There are three songs on our 3rd album, Brother [Sun]/Sister [Moon] about spiders, yellow, orange and brown, which were originally one song. It was the first time I tried putting chords and lyrics and a melody together myself. Then our friend (and now manager & tour manager) Almquist suggested we break it into separate tracks. All three were about a little spider I saw in Pittsburgh near some train tracks. Funny(-ish), I was trying to write about a train crash that day, a preoccupation of mine I guess.
What’s your approach to writing lyrics?
I write a whole lot of words, disjointed mostly, short phrases or sentences, maybe a rhyme here and there, sometimes just individual words I like. Then, with most of our records (newest one included) I’ll listen to the music we’ve written and try to match up the mood of the songs with the imagery or rhythm in the words. In doing that, usually a basic picture emerges of what the song will be about, and then I can elaborate on the details. Also, I’ve only ever written songs for an album, never individually, so I try to keep in mind the overall theme or mood of the record, to try to have some sense of how it will fit together as a whole. The latest record was a bit different than the others in its reliance on something like research: looking up political events, geography of Northwest U.S., obscure towns & roadside attractions, specific parts of old trains, old methods of fortune telling, courtroom procedures. While the story is entirely fiction, I tried to situate it within some semblance of historical reality.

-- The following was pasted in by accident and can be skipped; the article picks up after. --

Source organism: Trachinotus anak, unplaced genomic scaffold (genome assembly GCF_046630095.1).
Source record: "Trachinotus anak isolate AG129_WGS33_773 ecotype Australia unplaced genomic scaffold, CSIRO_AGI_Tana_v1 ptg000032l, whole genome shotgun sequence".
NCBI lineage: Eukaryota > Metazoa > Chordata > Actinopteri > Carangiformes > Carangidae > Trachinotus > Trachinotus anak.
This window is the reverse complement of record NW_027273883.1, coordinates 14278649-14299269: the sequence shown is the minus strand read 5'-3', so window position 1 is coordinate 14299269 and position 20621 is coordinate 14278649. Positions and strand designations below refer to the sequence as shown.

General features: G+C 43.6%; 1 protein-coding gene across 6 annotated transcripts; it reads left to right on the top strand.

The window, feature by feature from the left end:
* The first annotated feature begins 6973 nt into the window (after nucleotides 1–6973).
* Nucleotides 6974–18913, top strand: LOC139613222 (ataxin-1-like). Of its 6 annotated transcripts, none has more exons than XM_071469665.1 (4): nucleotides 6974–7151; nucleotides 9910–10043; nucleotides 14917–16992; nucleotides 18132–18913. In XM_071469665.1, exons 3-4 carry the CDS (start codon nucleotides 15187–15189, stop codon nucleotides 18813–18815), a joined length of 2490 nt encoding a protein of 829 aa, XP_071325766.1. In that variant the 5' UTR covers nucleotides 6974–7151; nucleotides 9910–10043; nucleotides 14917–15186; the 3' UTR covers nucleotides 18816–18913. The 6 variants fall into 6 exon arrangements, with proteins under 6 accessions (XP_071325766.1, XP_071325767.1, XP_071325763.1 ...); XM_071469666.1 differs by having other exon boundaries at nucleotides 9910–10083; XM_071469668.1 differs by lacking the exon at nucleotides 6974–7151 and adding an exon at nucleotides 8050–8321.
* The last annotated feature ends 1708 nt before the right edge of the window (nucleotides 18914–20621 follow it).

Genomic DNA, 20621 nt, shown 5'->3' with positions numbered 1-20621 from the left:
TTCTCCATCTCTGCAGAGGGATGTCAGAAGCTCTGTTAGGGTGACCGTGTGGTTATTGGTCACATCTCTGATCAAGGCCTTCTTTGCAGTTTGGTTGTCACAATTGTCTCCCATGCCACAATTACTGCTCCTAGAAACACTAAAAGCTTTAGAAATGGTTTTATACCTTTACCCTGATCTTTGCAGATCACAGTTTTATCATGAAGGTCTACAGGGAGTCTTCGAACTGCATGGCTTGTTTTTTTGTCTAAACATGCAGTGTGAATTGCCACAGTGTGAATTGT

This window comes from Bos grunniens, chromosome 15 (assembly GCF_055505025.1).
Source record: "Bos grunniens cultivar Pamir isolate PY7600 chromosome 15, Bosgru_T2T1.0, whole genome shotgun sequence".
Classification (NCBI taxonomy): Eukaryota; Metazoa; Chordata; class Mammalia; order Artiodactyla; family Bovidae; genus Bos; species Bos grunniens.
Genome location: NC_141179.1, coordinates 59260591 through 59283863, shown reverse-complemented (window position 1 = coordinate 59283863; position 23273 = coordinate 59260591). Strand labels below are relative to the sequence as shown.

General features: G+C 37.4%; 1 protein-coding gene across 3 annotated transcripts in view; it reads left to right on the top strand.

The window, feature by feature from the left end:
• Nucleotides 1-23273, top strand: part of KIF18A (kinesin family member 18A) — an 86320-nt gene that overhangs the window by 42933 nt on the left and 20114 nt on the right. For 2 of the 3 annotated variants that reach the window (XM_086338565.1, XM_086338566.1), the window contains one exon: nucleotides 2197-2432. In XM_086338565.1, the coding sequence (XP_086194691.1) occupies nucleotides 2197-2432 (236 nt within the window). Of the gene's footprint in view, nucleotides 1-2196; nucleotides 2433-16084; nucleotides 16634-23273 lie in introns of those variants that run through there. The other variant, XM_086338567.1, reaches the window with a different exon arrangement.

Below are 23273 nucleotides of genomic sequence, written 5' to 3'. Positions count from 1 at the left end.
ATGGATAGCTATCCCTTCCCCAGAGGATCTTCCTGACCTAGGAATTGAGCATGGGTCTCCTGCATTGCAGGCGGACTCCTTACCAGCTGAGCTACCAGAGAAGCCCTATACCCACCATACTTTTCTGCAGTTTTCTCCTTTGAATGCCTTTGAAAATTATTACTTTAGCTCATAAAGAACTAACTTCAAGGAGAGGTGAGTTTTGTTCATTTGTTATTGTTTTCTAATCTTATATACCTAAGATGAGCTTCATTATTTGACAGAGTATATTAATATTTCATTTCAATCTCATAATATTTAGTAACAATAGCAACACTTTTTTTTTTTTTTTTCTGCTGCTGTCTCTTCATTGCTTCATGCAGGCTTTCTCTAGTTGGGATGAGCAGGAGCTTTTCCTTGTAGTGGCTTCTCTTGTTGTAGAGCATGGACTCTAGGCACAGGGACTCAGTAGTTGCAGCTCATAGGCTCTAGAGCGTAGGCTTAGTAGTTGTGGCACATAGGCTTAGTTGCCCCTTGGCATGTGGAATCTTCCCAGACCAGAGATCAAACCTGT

What percentage of the songs you write are keepers?
Musically, the band probably keeps somewhere in the ballpark of 80% of our songs. I’m largely responsible, in a roundabout way, for the fact that the other 20% of the instrumentals are discarded, simply because I can’t come up with decent vocals for them.